But I jumped in the car, kids still standing at the bus stop, and raced down the street to my friend’s house. Then I saw the police car, the CSI van, and it was like I was in a nightmare. This couldn’t really be happening. Not to this family. Not in our nice little community. Yet as I ran inside, past the pastor from church, past the detectives in the hall, and saw my friends John and Susie in their living room, it hit me. This is real. Our lives were never going to be the same. I was going to be coming here every morning and getting their three other kids ready for school and then helping Susie to get up and get dressed, because there was no way she was going to recover from this. My happy, energetic friend was gone, I was sure of it.
What happened next was nothing short of miraculous. The kids, Will’s friends, immediately sprung into action. In a state of shock, they planned a memorial. Quiet as church mice, they came in droves. Teachers, coaches, friends, even strangers spoke of the memories they had, of all the ways that Will had helped them through tough times. He was a freshman. He had completed only eight weeks of high school, yet he had touched so many lives.
It seemed that our community immediately came together not only to support this family in their time of need but to do anything we could to prevent this from happening to anyone else. I had never thought much about suicide, and definitely never expected it to happen so close to home. I think the general feeling was, “If this could happen to them, it could happen to any of us,” and that scared us.
We had to get these kids to realize that nothing…NOTHING is worth this. They needed to talk to one another. They needed to know who to go to if they were feeling down. Teen suicide, a subject often avoided before, was now dinner conversation in my home and many others. The good news is, countless teens have been helped by their friends after hearing the message. My own son spoke to me about a child at school he was worried about, and because he wasn’t afraid to do so, his principal contacted the family in time to help the child. Kids are truly looking out for one another. They get it. They are telling someone, and lives are being saved.
Crazy thing is, if Will were here, he’d be leading the pack. So we will go on, keep his memory alive, do what he would have done, help his friends and anyone who will listen. This is just the beginning.
Lisa Lampel lives in Johns Creek, GA with her husband Jeff and her three kids, Jake (16), Drew (13) and Emmie (8 )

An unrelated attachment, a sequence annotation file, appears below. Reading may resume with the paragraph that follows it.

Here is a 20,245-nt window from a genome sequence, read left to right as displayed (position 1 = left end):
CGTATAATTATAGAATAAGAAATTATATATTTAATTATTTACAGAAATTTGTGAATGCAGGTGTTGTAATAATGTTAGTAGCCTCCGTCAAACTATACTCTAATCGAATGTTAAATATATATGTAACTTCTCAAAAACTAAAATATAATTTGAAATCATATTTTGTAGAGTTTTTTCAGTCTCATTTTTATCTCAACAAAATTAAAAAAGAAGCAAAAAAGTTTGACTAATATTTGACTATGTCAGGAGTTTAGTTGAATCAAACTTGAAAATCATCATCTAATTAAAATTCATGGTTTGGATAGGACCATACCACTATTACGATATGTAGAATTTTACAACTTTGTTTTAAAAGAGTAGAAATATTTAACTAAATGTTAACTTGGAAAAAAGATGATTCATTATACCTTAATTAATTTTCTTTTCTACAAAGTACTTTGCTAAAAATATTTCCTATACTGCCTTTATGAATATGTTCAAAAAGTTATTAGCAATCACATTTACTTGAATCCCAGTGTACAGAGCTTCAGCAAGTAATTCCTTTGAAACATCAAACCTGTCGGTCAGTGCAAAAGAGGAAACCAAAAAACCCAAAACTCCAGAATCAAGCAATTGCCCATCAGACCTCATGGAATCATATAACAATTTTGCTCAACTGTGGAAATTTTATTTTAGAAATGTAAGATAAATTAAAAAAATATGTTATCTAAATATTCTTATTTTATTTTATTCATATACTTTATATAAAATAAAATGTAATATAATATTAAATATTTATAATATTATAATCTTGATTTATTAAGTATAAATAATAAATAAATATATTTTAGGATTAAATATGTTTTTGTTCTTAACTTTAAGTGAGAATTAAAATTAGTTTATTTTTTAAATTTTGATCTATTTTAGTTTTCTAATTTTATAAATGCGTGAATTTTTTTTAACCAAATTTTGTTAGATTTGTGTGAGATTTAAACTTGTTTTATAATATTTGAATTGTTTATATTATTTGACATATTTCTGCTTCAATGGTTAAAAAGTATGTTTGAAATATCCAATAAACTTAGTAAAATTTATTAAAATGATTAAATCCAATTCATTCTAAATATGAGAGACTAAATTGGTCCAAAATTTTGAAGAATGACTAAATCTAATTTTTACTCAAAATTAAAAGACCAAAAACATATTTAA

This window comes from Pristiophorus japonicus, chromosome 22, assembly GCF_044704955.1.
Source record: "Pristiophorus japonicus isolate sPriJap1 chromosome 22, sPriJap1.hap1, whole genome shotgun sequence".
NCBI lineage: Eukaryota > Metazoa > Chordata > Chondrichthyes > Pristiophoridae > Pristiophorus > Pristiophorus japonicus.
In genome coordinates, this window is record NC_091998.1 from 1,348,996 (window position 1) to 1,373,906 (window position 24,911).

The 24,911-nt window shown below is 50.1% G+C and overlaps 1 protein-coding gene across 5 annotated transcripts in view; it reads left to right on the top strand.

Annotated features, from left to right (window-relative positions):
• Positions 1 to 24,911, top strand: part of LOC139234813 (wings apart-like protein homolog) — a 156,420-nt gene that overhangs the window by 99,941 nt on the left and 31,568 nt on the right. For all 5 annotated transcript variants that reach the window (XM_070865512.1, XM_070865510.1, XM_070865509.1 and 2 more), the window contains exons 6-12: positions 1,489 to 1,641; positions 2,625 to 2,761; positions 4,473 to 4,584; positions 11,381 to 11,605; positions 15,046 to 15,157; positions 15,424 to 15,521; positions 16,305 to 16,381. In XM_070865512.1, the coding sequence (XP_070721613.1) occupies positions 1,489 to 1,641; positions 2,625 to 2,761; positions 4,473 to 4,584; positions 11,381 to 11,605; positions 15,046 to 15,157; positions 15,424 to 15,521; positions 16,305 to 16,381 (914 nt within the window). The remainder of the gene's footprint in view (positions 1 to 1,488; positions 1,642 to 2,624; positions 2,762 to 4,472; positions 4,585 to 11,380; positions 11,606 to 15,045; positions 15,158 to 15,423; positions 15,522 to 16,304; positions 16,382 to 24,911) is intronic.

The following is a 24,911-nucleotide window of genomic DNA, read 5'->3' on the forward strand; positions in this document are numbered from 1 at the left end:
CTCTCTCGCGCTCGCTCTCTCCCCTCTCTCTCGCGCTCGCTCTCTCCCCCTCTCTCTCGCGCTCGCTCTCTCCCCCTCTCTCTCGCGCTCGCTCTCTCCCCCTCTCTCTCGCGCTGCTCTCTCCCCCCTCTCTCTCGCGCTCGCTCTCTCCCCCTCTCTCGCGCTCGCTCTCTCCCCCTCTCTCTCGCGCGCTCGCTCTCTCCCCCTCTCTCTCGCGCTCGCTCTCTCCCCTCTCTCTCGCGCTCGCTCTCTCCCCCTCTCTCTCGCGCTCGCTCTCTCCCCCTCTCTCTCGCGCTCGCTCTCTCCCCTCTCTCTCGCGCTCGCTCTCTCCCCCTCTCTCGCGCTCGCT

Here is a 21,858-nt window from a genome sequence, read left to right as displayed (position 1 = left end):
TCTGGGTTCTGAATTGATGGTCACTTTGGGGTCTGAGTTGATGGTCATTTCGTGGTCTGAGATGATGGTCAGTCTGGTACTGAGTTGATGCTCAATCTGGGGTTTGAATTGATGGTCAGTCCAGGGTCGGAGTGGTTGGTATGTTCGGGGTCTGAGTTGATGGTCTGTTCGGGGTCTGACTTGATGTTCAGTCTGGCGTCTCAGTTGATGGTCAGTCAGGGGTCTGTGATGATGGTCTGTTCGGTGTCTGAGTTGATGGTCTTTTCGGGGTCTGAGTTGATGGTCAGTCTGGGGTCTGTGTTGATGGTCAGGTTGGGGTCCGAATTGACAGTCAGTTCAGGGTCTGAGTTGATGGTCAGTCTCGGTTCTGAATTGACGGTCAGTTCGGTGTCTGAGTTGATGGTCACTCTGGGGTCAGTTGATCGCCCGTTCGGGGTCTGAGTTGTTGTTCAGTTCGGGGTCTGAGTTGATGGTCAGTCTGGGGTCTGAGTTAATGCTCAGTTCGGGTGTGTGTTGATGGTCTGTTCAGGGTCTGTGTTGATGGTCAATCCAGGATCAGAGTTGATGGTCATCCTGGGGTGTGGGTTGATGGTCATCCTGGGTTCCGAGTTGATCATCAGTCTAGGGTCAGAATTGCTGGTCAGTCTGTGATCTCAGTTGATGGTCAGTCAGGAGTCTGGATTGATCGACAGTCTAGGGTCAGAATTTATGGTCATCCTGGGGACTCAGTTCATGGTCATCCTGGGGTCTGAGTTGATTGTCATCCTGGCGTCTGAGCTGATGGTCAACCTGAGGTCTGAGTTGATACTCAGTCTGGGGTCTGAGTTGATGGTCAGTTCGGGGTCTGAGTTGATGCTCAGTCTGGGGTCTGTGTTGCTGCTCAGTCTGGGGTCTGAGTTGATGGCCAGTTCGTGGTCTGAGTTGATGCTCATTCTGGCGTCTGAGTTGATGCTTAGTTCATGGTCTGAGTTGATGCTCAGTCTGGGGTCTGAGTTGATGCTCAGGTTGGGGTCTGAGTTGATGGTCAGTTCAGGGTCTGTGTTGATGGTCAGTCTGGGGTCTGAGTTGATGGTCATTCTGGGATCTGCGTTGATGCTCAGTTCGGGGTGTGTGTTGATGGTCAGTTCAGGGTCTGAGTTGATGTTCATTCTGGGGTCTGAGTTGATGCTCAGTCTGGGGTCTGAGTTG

Written on October 7, 2013 at 12:30 pm , by Family Circle
Written by Gina Roberts-Grey
Why did Jack kill himself?
When our kids are little, it seems the sea of “why” questions will never end. “Mommy, why is the sky blue?” “Why can’t I have…?” and “Why do I have to go to bed?” are just a few of the daily “whys” parents of tots and toddlers wrestle with.
As the parent of a 16-year-old, I thought my days of unanswerable “whys” were long behind me.
And then one fateful evening my son’s phone started chirping and pinging with a fury that rocked his world and opened mine up to a painful set of questions I couldn’t answer. Why did one of his best friends end his own life?
The Centers for Disease Control says suicide is the third leading cause of death for those ages 15 to 24. It’s the fourth leading cause of death for kids ages 10 to 14. One in 12 teens have attempted suicide, according to the CDC, and the National Institute of Mental Health believes as many as 25 suicides are attempted for each one that is completed.
All those numbers add up to significant odds that a teen’s or tween’s life will in some way be touched by suicide, yet somehow I thought, perhaps naively, that our family would be different. That my son would soar through adolescence and young adulthood without being exposed to suicide.
Why weren’t we that lucky?
I’m in snowy, but scenic, Upstate NY and mom to one 17-year-old son and three Bichons.
The hours after learning the news were filled with silence, sobs and the search for solace. My son and his friends told stories of the previous days, weeks and years with their pal. And all the stories ended the same, with a “why.”
My son asked why he won’t see his friend again. Why Jack didn’t trust him to confide how he was feeling. And why God was so unjust.
As parents, we expect to have all the answers. We assume the ability to swoop in and save the day, chasing away our children’s doubts, worries and fears. But suicide strips away our superpowers. It leaves us feeling helpless and unable to comfort or console. It robs us of ample answers.
My husband and I quickly realized that in order to serve as the pillars of our son’s support system, we needed to deal with our own set of questions, starting with, Why can’t we make sense of this for our son?
A grief counselor helped all of us realize not every “why” question has an answer. And we shouldn’t feel pressure or guilt to have an answer to every “why” question.
It’s hard to know how any child will react to a friend’s suicide, so instead of trying to answer “why” we focused on outlining support. Taking cues from our son, we gave him the room to gather with friends, an outlet to express anger, confusion and sorrow, and the freedom to not live up to expectations that included “sucking it up” and “acting like a man.” An already affectionate family, we hugged him a little more. And to listen, we said a little less. We pored over stories of Jack together. We shared laughs and tears and reconnected over pizza picnics in the living room.
We also accepted the reality that it’s okay for some “whys” to remain unanswered.
A mom to one 17-year-old son and three Bichons, Gina Roberts-Grey lives in snowy, but scenic, Upstate NY. She is a regular contributor to Prevention, Glamour.com, Lifescript.com, MSN, EverydayHealth.com, and other health sites.